Even though carpooling with Chan-young to school and back was quickly becoming a familiar routine, Hyo-shin still felt weird being on campus on a Wednesday morning. Just last week, he had been running around one of the sets for A Daughter’s Revenge, not camping out in a quiet corner of the library, trying to get back on track with his readings and homework. While he appreciated being able to sleep for more than a few minutes at a time, not being part of a production made him feel oddly bereft.
The little voice in his head that kept insisting he had ruined all of his chances to work in the industry again after his missteps with Assistant PD Go was very difficult to tune out. This was his final semester, and if he couldn’t get into another production as a student and prove himself there, the last reference he could give to potential employers would be her.
He could just imagine what she would say: Difficult to work with and unreliable. Brings personal problems onto the set. Don’t hire him unless you’re willing to put up with—
Hyo-shin buried his face in his hands and closed his eyes. He breathed in slowly through his nose until his lungs were painfully full. After a count of two, he let all the air out slowly through his mouth. He focused on that cycle, the in, the hold, the out, feeling his ribs expand when he breathed in, imaging the knots in his stomach and chest loosening whenever he breathed out. One bad day, one bad working experience, one person who didn’t like him—that wasn’t enough to ruin him. There would be other days, other experiences, other people. He would figure it out.
Somehow. There was only so long he could rely on the Yoons’ kindness before the guilt and self-loathing smothered him. Only so long he could think about what to do about Joon-young’s plea for help before he had to act.
(Joon-young had decided to crash with a friend for a couple days. Being home, where the Zeus Hotel lawyers could find him easily made him too anxious. If Hyo-shin had still had money to spare, he would have offered to put him up in a hotel while he tried to sort out a strategy. But he didn’t, and all of his strategies so far were feeling more desperate than he would have liked.
At least Young-do hadn’t gone after Eun-sang yet. Eun-sang had seemed like her normal, if somewhat tired, self at Monday’s movie night. He was certain that she would have said something if Young-do had sent his lawyers after her, too. If it hadn’t happened yet, it would probably happen soon. Young-do’s conscience hadn’t kept him from harassing Joon-young again; it was only a matter of time before his goodwill for the motorcycle stunt and his absurd crush gave way underneath chaebol ruthlessness.)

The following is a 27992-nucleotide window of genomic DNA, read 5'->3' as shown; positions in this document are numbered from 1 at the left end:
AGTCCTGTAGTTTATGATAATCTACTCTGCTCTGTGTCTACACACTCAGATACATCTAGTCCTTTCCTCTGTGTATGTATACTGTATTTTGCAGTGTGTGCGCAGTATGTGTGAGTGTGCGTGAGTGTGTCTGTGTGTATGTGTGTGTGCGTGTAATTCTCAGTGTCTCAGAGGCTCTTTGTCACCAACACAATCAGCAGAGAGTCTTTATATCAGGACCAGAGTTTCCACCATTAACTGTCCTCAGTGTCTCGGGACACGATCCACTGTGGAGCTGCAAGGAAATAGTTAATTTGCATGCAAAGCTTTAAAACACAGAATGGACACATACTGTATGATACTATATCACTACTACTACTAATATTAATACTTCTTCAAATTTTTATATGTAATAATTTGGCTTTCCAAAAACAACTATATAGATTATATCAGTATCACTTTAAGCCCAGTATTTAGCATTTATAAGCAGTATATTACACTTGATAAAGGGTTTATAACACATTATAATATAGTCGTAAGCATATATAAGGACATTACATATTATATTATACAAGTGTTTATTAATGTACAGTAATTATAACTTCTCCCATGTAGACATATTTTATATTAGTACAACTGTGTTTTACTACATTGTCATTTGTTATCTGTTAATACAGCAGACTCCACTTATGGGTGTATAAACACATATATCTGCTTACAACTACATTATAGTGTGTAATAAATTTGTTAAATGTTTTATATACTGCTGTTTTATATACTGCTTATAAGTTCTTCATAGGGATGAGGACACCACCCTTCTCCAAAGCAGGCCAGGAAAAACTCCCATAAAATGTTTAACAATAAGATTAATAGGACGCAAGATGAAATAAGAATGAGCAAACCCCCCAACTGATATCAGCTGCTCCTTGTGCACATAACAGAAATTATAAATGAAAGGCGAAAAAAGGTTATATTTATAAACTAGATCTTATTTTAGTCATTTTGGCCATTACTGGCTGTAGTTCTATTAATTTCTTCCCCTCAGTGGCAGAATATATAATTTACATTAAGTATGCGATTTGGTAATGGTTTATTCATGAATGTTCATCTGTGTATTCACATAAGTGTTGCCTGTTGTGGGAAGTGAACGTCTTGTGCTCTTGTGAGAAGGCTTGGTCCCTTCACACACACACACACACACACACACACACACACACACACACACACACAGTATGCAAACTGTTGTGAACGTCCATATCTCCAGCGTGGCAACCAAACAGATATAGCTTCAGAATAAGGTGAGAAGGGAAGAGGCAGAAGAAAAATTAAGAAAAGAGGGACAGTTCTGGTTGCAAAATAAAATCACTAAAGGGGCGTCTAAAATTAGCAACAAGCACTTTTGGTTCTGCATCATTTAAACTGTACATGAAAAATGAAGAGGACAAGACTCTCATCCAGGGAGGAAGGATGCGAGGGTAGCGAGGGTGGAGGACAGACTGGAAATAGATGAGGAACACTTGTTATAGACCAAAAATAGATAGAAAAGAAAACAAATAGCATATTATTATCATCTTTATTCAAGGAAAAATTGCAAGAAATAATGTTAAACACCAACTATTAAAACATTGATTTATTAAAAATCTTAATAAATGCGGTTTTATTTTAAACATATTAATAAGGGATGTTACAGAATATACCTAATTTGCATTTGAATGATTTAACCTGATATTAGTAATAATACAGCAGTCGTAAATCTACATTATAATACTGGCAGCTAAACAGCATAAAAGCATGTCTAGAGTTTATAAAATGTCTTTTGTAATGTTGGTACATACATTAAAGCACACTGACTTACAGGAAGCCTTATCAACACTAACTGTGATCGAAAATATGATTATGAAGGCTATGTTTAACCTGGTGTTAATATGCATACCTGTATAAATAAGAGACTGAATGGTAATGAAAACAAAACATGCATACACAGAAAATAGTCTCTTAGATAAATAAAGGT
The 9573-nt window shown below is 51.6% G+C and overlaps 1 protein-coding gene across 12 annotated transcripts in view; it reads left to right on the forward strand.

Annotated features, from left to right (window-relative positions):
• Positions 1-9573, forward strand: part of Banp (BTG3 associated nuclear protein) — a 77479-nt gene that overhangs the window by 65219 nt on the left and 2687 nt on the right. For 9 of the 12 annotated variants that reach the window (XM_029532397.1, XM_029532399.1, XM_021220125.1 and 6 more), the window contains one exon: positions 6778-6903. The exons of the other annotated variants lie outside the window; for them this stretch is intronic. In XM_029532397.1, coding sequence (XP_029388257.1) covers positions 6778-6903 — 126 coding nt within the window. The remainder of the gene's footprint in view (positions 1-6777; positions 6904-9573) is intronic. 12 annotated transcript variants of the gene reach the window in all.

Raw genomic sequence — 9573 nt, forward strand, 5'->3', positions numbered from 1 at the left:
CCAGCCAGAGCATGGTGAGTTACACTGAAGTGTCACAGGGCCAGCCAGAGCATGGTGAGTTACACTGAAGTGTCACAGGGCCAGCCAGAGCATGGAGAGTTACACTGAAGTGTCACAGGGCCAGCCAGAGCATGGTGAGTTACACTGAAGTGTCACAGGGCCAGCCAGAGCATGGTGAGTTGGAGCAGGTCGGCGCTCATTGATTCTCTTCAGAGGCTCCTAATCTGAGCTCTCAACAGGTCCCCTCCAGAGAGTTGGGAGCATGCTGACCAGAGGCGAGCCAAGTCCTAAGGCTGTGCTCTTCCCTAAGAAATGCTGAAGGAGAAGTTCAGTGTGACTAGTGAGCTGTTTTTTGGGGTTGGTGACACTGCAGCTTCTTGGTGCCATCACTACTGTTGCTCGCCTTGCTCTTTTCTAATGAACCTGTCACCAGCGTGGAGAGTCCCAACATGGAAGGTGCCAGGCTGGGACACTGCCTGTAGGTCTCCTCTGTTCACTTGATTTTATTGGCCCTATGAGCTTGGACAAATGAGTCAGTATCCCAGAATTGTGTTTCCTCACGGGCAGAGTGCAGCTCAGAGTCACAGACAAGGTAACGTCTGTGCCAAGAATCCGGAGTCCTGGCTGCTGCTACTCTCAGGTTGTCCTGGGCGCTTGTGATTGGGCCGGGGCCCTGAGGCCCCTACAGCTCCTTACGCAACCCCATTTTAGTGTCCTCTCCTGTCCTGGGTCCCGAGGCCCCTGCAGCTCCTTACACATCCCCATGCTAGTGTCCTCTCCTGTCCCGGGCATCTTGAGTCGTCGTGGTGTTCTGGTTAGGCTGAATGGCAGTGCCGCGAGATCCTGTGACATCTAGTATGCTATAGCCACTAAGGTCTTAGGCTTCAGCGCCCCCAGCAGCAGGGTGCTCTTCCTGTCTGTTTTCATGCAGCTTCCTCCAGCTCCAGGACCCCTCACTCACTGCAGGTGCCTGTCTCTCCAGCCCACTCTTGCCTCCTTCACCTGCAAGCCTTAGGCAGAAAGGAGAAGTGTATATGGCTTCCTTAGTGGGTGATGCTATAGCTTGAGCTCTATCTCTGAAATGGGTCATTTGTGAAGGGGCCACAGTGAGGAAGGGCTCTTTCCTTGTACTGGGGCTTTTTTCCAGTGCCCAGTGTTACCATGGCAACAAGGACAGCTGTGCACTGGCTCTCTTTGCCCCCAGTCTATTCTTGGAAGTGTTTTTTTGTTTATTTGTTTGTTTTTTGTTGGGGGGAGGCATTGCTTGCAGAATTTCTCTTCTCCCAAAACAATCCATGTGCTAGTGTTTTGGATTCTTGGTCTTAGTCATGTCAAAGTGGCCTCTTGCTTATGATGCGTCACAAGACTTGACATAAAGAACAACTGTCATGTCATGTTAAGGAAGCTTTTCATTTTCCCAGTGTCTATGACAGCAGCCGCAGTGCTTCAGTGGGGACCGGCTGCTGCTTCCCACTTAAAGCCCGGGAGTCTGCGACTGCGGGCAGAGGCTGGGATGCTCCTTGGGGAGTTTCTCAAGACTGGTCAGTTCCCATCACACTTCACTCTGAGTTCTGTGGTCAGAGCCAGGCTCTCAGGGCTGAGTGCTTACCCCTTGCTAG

Hyo-shin spent the rest of the morning and the early afternoon in the library. He didn’t want to spend any money on lunch, not when he was meeting Rachel tonight, so he made do with water, some red ginseng packets, and a few protein bars he had left over from filming. When his phone vibrated with his medication alarm, he remembered to take his afternoon dose. By the time he had to pack up and go to his afternoon classes, Hyo-shin had made more headway on his overdue homework and reading. If all went well, by the end of the week, he would be caught up with everything.
He got to class several minutes early. The professor wasn’t there yet, and the class only had about a dozen people in it. Hyo-shin went to take his usual seat in the middle of the room, but he paused in the aisle when he spotted the classmate who had spoken to him—was it two weeks ago now?—settling into her seat a few rows ahead of him.
“There are still a few slots in the production crew.”
Hyo-shin put on his most charming smile and changed course for her row. He sat down right next to her as she pulled out her notebook and a pen. “I can think beyond A Daughter’s Revenge now. Do you know if any of those production slots for PD Jin’s drama are still open?”